Yeah, I actually am. It’s a mad thing to say. Look, I’m not going to sit here and say we’re the best band in the world because I’m neither that ignorant nor that arrogant. We’re nice people. But at the same time, we’re working to be the best band in the world. And I think what’s cool is having the balls to wear your heart on your sleeve and say something meaningful
Where does that desire come from – to put it straight out there?
I think growing up right next to the Glastonbury festival was a part of it. When you see these bands on the [Pyramid] stage with huge songs resonating with masses of people, it’s an incredibly powerful thing. I remember seeing R.E.M. play there — and I know we sound nothing like them — but I was in awe of how they could connect by being true to themselves. It wasn’t cool, you know, but it was better than that because it felt true.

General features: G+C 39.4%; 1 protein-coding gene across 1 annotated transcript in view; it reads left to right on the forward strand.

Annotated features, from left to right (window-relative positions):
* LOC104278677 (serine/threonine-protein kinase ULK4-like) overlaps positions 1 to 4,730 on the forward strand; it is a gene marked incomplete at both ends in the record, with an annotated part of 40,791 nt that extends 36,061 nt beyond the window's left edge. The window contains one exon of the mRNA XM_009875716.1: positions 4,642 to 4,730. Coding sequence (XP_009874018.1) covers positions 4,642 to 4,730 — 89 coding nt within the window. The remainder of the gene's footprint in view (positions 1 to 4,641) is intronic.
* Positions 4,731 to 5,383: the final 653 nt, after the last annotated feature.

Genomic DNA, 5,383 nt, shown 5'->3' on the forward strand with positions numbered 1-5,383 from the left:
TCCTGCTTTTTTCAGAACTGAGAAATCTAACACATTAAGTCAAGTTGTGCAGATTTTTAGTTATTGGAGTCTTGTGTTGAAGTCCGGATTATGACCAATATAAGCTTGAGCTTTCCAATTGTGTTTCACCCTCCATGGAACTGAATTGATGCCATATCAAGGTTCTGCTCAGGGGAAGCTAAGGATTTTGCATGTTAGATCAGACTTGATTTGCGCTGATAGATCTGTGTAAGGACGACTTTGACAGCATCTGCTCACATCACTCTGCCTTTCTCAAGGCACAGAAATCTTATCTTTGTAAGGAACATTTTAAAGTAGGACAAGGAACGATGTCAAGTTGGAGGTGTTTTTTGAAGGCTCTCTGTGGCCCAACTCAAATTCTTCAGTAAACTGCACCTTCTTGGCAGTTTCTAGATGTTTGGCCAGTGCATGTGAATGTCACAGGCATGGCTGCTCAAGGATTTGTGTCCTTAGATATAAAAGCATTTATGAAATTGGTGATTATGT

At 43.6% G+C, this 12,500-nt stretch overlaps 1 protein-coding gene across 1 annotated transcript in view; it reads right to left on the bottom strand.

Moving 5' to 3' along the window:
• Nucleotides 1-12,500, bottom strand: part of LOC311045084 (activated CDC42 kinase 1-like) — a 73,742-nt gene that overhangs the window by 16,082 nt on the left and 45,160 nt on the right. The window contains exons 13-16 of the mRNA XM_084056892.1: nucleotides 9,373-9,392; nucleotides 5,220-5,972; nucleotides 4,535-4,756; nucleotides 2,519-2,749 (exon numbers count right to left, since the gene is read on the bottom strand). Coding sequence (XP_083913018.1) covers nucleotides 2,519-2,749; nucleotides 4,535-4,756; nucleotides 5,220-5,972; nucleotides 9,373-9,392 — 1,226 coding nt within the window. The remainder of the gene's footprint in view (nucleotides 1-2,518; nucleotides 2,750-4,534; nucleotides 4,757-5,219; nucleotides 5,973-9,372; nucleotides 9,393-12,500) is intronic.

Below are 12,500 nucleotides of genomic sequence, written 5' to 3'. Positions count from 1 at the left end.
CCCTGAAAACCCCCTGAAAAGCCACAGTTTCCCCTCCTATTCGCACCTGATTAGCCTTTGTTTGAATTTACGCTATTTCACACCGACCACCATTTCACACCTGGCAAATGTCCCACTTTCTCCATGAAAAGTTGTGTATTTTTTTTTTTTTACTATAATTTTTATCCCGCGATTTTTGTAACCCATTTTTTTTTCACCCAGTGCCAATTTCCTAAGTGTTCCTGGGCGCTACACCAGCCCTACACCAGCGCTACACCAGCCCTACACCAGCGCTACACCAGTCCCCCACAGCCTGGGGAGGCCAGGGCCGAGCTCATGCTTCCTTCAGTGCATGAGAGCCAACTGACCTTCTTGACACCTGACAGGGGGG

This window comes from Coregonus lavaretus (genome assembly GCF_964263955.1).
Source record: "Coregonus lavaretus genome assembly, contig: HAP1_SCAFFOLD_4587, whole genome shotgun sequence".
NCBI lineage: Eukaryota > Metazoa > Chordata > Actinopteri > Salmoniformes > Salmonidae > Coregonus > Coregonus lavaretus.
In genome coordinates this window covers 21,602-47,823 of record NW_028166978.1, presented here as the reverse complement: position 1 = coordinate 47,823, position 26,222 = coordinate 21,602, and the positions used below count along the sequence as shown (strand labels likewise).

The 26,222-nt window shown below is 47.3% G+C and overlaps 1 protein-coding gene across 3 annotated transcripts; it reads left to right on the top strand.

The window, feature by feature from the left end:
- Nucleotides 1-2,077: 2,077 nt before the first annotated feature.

Maybe a strange question here but do you consider Dive In a rock band?
Aesthetically, probably not. We do take elements—the rhythm, for example, we like to bring that forward. But I don’t know if we’re a proper rock band. We are definitely a band—we’re all playing instruments onstage. But rock band may be a stretch.
Do you think that made things more difficult when it came time to deal with labels?
Probably. We put up two songs very early on — in January 2012 — and within a few days we had a weird onslaught of emails from every major and renowned indie. We dragged them all out to our studio because we didn’t want to go to London to play a show unless everything was perfect. We wound up playing these weird label showcases [in our town] for four months, but they all ended the same. They didn’t hear anything mainstream that was like us and wanted us to find a producer that could make us sound like something else.